Selecting the Strange

Over the years I’ve developed some quirks, as any decent Crotchety-Old-Woman-in-Training worth her salt would do. I value the truth, however brutal. I appreciate the element of surprise and abhor hints. I don’t read the dust jackets of authors I already know I like. I eat dessert first, whenever possible. And I pick the strangest thing on the menu.

My grandmother was a child of the depression born of immigrant parents, and a single, working mother of five children. In turn, my mother raised us to be frugal. It took me many years as a buyer, after countless dinners where the publisher picked up the tab, to stop looking at the prices on the menu and actually choose something I wanted to eat.

Publishers always wanted to take us to the newest, trendiest restaurants. In the end it was the company and conversation that mattered, but since we already knew that was up to snuff, why not change the ambiance? While lunch was always an endless subject of debate, where to go for dinner never seemed to be a problem.

It all started with dessert. Appetizers are fun, salad ends up being whatever has goat cheese (I’m a sucker for goat cheese), and the entree was usually divine, either deliciously or artistically (more often the latter). Dessert was just a bonus–a reason for us to order coffee and keep talking just a little bit longer. By then, you’re not actually hungry for anything (thus the “dessert first” rule). So what does it matter what you order? Most creme brulees and cannolis and tiramisus–while yumtastic–are usually the same (unless the chef specializes, so it’s always good to ask). You know what you’re going to get. So why not go a little crazy?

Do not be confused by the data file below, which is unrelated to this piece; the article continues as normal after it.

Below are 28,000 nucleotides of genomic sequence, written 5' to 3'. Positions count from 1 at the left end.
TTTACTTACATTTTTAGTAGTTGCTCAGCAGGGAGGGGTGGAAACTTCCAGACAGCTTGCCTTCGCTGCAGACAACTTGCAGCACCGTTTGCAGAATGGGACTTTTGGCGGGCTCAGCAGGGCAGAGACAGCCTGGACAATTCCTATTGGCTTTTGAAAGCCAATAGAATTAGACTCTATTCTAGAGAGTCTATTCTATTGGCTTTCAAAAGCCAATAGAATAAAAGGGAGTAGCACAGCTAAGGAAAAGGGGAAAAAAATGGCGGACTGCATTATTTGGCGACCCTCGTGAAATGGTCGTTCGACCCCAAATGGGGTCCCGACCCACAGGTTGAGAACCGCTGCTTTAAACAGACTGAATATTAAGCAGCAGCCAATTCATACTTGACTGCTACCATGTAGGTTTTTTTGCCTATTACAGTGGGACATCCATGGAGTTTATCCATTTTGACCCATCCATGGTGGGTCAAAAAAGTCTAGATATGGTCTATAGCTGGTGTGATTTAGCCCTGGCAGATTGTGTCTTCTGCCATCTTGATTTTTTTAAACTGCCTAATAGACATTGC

Inevitably, there’s something that sticks out on the menu. Hand-churned ginger ice cream. Cake made with a cheese you’ve never heard of, topped with a berry you’re fairly sure doesn’t really exist. Chocolate fish. The ominous ingredients are like a dress that looks hideous on the hanger. If there is a reason for everything, then there is a reason that chef (or that designer) put those exact things together in such a way. It wouldn’t be on the menu if it wasn’t edible. You’re not even really hungry anyway…so where’s the risk? If nothing else, it gives the table something else to talk about over coffee.

Next time you’re in a fancy restaurant–you know, one of the ones with a seasonal menu and words you swear are English but still can’t interpret when put together–pick the strangest thing on the menu. Go on, I dare you. If you’re not quite so brave, just try the dessert. And get spoons for everyone.

That’s another rule. Like magic, dessert is meant to be shared.